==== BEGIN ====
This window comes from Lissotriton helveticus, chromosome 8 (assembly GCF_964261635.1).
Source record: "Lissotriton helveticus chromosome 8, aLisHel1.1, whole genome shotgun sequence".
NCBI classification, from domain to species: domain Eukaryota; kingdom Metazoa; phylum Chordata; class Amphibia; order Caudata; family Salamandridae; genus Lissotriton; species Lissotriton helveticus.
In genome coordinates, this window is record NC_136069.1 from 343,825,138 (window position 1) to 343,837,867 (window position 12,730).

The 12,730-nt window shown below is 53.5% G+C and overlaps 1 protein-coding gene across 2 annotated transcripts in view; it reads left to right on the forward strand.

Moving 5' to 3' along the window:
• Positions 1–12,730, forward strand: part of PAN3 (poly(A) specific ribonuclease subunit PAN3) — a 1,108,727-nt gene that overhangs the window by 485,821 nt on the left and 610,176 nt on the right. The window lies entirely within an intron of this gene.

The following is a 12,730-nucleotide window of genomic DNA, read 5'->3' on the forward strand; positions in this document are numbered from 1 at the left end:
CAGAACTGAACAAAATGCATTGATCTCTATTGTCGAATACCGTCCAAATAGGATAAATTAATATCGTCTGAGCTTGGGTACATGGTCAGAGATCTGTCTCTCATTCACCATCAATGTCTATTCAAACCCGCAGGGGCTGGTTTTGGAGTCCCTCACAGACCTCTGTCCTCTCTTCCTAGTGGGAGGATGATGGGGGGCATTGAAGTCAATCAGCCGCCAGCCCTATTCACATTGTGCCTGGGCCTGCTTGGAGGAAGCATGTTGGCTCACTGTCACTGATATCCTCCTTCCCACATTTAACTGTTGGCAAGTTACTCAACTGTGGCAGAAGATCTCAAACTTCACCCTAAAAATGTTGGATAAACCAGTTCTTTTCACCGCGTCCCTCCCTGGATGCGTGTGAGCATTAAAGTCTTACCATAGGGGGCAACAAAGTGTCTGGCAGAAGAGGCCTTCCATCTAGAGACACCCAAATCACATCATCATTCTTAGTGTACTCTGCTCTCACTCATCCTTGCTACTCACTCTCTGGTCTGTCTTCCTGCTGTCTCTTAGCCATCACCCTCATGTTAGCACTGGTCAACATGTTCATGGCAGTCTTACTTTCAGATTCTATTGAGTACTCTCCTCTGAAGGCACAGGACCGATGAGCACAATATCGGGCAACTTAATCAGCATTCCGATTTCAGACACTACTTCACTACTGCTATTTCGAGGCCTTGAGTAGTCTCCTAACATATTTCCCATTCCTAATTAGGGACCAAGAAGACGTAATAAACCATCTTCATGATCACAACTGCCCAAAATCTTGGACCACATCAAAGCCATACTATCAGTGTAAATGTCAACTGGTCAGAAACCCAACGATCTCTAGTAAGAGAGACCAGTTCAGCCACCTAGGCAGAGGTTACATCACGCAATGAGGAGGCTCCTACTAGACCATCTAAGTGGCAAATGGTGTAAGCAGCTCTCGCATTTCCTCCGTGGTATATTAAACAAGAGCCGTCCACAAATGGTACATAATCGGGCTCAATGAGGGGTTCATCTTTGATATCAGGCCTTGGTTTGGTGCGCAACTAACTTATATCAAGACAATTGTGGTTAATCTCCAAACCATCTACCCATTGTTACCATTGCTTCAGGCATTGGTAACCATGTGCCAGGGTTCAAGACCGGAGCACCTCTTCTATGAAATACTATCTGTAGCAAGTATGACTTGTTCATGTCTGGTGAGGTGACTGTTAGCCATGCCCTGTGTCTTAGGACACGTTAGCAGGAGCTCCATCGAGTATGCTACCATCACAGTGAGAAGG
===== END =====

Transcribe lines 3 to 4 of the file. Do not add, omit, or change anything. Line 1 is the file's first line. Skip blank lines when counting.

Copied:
NCBI classification, from domain to species: domain Eukaryota; kingdom Metazoa; phylum Chordata; class Amphibia; order Caudata; family Salamandridae; genus Lissotriton; species Lissotriton helveticus.
In genome coordinates, this window is record NC_136069.1 from 343,825,138 (window position 1) to 343,837,867 (window position 12,730).